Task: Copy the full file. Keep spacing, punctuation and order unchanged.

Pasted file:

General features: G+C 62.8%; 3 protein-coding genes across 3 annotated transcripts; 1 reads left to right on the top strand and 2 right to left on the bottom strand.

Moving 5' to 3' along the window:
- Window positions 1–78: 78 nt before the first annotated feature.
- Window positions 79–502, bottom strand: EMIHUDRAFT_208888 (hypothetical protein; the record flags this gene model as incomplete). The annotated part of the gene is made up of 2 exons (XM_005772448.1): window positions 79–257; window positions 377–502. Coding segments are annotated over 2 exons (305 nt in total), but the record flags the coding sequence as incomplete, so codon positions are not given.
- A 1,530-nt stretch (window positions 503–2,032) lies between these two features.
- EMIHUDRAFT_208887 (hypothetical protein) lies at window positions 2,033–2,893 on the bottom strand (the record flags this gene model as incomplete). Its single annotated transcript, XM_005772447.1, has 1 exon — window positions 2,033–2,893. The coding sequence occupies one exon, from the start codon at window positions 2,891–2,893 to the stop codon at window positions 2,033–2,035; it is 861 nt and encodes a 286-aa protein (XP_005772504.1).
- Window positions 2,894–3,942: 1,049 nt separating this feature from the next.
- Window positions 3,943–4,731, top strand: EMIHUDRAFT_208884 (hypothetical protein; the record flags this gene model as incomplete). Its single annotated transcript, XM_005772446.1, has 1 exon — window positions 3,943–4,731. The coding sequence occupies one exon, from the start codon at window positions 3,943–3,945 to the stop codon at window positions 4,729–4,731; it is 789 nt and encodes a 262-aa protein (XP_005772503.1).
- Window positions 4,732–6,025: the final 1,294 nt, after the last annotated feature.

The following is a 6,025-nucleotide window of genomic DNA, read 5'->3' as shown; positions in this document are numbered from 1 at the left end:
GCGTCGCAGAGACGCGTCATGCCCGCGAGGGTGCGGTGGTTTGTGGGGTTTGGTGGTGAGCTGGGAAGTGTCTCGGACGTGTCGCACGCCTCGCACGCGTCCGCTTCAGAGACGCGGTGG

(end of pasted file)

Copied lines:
General features: G+C 62.8%; 3 protein-coding genes across 3 annotated transcripts; 1 reads left to right on the top strand and 2 right to left on the bottom strand.

Moving 5' to 3' along the window:
- Window positions 1–78: 78 nt before the first annotated feature.
- Window positions 79–502, bottom strand: EMIHUDRAFT_208888 (hypothetical protein; the record flags this gene model as incomplete). The annotated part of the gene is made up of 2 exons (XM_005772448.1): window positions 79–257; window positions 377–502. Coding segments are annotated over 2 exons (305 nt in total), but the record flags the coding sequence as incomplete, so codon positions are not given.
- A 1,530-nt stretch (window positions 503–2,032) lies between these two features.
- EMIHUDRAFT_208887 (hypothetical protein) lies at window positions 2,033–2,893 on the bottom strand (the record flags this gene model as incomplete). Its single annotated transcript, XM_005772447.1, has 1 exon — window positions 2,033–2,893. The coding sequence occupies one exon, from the start codon at window positions 2,891–2,893 to the stop codon at window positions 2,033–2,035; it is 861 nt and encodes a 286-aa protein (XP_005772504.1).
- Window positions 2,894–3,942: 1,049 nt separating this feature from the next.
- Window positions 3,943–4,731, top strand: EMIHUDRAFT_208884 (hypothetical protein; the record flags this gene model as incomplete). Its single annotated transcript, XM_005772446.1, has 1 exon — window positions 3,943–4,731. The coding sequence occupies one exon, from the start codon at window positions 3,943–3,945 to the stop codon at window positions 4,729–4,731; it is 789 nt and encodes a 262-aa protein (XP_005772503.1).
- Window positions 4,732–6,025: the final 1,294 nt, after the last annotated feature.

The following is a 6,025-nucleotide window of genomic DNA, read 5'->3' as shown; positions in this document are numbered from 1 at the left end:
GCGTCGCAGAGACGCGTCATGCCCGCGAGGGTGCGGTGGTTTGTGGGGTTTGGTGGTGAGCTGGGAAGTGTCTCGGACGTGTCGCACGCCTCGCACGCGTCCGCTTCAGAGACGCGGTGG